Walmart and Tesco are likely to take advantage of the government’s latest liberalisation policy of allowing 100% overseas capital in processed food retailing.
After years of vehemently opposing any foreign investment in multi-brand retail, the BJP-led government on Monday sprung a surprise with an unexpected announcement in the Budget that paves the way for retailers such as Walmart and IKEA to sell multi-brand food products as long as they are sourced and manufactured within India. Such ventures, however, must seek approval from the Foreign Investment Promotion Board (FIPB).
Top officials with the ministries of commerce and food processing confirmed that finance minister Arun Jaitley’s announcement in the Budget would allow overseas investment in multi-brand processed food retailing — an area considered sensitive as small retailers fear their businesses will be jeopardised by the entry of large corporations.
That’s welcome news for global retailers that have lately been confused by a growing anti-multi-brand retailing stand taken by the BJP-led government even as India, in 2012, had opened the segment for 51% FDI.
“This decision by the government to allow up to 100% foreign direct investment (FDI) through FIPB in marketing of (processed) food products produced and manufactured in India is very progressive and will help in reducing wastage, helping farm diversification and encourage industry to produce locally.
This far-reaching reform will benefit farmers, give impetus to domestic food processing industry and create vast employment opportunities, said Krish Iyer, CEO of Walmart India.
Walmart has so far shied away from investing in multi-brand retailing. In 2012, India allowed 51% FDI in multi-brand retailing. Such ventures come with a host of conditions such as 30% mandatory local sourcing, $100-million upfront investment and half of it in back-end infrastructure and many other restrictions.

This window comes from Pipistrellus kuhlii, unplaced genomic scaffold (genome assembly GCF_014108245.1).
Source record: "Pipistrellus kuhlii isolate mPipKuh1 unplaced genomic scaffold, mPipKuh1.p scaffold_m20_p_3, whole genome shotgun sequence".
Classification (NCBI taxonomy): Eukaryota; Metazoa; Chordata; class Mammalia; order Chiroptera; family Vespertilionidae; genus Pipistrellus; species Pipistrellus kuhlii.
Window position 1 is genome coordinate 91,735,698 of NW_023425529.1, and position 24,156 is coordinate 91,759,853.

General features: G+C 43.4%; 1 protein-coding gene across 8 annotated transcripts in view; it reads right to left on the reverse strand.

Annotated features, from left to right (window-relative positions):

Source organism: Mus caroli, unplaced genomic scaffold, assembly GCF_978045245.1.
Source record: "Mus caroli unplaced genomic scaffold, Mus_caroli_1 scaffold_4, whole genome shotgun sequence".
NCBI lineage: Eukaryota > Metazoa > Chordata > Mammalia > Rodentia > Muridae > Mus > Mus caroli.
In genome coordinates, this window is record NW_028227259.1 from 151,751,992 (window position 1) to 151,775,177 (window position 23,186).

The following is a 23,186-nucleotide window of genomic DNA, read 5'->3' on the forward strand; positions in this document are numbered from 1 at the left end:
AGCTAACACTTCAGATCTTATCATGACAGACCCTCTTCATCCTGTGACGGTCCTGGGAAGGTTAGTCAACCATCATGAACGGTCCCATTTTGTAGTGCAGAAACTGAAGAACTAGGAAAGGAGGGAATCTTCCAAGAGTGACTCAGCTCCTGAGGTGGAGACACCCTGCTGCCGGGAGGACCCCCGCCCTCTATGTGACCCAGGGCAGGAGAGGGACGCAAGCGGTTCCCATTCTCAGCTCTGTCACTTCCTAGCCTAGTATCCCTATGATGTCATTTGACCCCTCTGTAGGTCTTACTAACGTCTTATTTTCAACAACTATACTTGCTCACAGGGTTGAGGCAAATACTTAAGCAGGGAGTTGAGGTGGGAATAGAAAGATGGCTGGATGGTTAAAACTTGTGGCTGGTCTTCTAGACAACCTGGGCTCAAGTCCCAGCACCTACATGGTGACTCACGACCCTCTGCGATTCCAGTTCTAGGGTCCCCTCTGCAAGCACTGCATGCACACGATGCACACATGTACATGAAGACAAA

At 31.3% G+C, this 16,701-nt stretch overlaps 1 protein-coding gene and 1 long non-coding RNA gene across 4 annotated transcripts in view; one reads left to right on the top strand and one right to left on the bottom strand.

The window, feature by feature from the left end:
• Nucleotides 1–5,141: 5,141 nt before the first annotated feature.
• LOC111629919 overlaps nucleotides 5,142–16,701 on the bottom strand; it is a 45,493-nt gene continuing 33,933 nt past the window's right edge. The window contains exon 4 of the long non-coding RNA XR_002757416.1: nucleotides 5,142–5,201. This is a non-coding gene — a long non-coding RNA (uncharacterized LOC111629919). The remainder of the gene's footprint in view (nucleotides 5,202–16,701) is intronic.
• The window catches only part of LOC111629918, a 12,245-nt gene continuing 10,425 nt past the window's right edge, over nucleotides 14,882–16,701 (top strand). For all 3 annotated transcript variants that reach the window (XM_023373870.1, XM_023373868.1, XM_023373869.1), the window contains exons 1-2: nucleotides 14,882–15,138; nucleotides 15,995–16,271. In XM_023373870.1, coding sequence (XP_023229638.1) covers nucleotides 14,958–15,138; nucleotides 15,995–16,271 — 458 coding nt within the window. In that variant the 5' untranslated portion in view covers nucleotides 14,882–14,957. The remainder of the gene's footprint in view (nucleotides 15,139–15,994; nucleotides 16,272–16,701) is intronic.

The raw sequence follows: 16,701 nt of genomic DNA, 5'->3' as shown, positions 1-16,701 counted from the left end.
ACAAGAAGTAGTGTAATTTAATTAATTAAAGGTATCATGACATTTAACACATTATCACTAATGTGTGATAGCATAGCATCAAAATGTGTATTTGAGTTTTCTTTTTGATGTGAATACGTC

This far reaching reform will benefit farmers, give impetus to domestic food processing industry and create vast employment opportunities, said Krish Iyer, CEO of Walmart India.
Walmart has so far shied away from investing in multibrand retailing. In 2012, India allowed 51% FDI in multibrand retailing. Such ventures come with a host of conditions such as 30% mandatory local sourcing, $100 million upfront investment and half of it in
back end infrastructure and many other restrictions.
I n 2012, while approving IKEA’s Rs 10,500¬crore investment proposal, the FIPB had struck down the Swedish retailer’s plans to set up its famous cafes in the stores citing laws that don’t allow FDI in food. Later, the government gave approval to IKEA to set up restaurants as part of its large outlets only to be consumed in the stores. Similarly, UK chain Marks and Spencer had shown interest a few years ago in selling food items in India but the government had not allowed it fearing a backlash.
Jaitley also brought some cheer for small shopkeepers. The government plans to amend the Shop and Establishment Act to enable small shopkeepers to remain open 365 days. He said the government will bring a model shop act that can be adopted by the states. “Permission for keeping stores open 365 days helps retailers increase sales, generates employment, creates customer convenience and also increases tax collection,” said Kumar Rajagopalan, CEO of Retailers Association of India.